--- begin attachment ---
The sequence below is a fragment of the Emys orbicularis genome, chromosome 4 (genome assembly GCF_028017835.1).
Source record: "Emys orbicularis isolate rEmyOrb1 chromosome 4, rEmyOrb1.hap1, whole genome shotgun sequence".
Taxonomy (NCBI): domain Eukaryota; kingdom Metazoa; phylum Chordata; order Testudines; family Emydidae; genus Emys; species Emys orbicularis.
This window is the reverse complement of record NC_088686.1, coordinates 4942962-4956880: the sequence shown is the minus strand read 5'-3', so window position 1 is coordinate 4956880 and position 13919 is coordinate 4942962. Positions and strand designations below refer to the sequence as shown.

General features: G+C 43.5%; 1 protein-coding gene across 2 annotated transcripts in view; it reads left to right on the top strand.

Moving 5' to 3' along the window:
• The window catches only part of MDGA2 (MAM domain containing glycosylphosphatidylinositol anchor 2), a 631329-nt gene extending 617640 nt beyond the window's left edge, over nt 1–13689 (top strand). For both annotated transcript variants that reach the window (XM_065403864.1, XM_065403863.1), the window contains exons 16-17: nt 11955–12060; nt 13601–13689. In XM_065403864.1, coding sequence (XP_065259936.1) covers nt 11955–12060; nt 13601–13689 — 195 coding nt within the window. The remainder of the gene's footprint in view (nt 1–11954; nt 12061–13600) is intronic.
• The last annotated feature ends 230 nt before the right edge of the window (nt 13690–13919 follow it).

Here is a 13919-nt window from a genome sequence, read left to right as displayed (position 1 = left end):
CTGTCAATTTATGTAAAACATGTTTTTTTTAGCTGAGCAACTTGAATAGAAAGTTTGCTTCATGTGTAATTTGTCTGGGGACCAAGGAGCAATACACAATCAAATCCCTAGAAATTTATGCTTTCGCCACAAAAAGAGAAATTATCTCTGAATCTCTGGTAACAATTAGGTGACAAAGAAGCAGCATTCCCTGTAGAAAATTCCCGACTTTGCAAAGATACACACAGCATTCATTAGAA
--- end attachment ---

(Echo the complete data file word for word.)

The sequence below is a fragment of the Emys orbicularis genome, chromosome 4 (genome assembly GCF_028017835.1).
Source record: "Emys orbicularis isolate rEmyOrb1 chromosome 4, rEmyOrb1.hap1, whole genome shotgun sequence".
Taxonomy (NCBI): domain Eukaryota; kingdom Metazoa; phylum Chordata; order Testudines; family Emydidae; genus Emys; species Emys orbicularis.
This window is the reverse complement of record NC_088686.1, coordinates 4942962-4956880: the sequence shown is the minus strand read 5'-3', so window position 1 is coordinate 4956880 and position 13919 is coordinate 4942962. Positions and strand designations below refer to the sequence as shown.

General features: G+C 43.5%; 1 protein-coding gene across 2 annotated transcripts in view; it reads left to right on the top strand.

Moving 5' to 3' along the window:
• The window catches only part of MDGA2 (MAM domain containing glycosylphosphatidylinositol anchor 2), a 631329-nt gene extending 617640 nt beyond the window's left edge, over nt 1–13689 (top strand). For both annotated transcript variants that reach the window (XM_065403864.1, XM_065403863.1), the window contains exons 16-17: nt 11955–12060; nt 13601–13689. In XM_065403864.1, coding sequence (XP_065259936.1) covers nt 11955–12060; nt 13601–13689 — 195 coding nt within the window. The remainder of the gene's footprint in view (nt 1–11954; nt 12061–13600) is intronic.
• The last annotated feature ends 230 nt before the right edge of the window (nt 13690–13919 follow it).

Here is a 13919-nt window from a genome sequence, read left to right as displayed (position 1 = left end):
CTGTCAATTTATGTAAAACATGTTTTTTTTAGCTGAGCAACTTGAATAGAAAGTTTGCTTCATGTGTAATTTGTCTGGGGACCAAGGAGCAATACACAATCAAATCCCTAGAAATTTATGCTTTCGCCACAAAAAGAGAAATTATCTCTGAATCTCTGGTAACAATTAGGTGACAAAGAAGCAGCATTCCCTGTAGAAAATTCCCGACTTTGCAAAGATACACACAGCATTCATTAGAA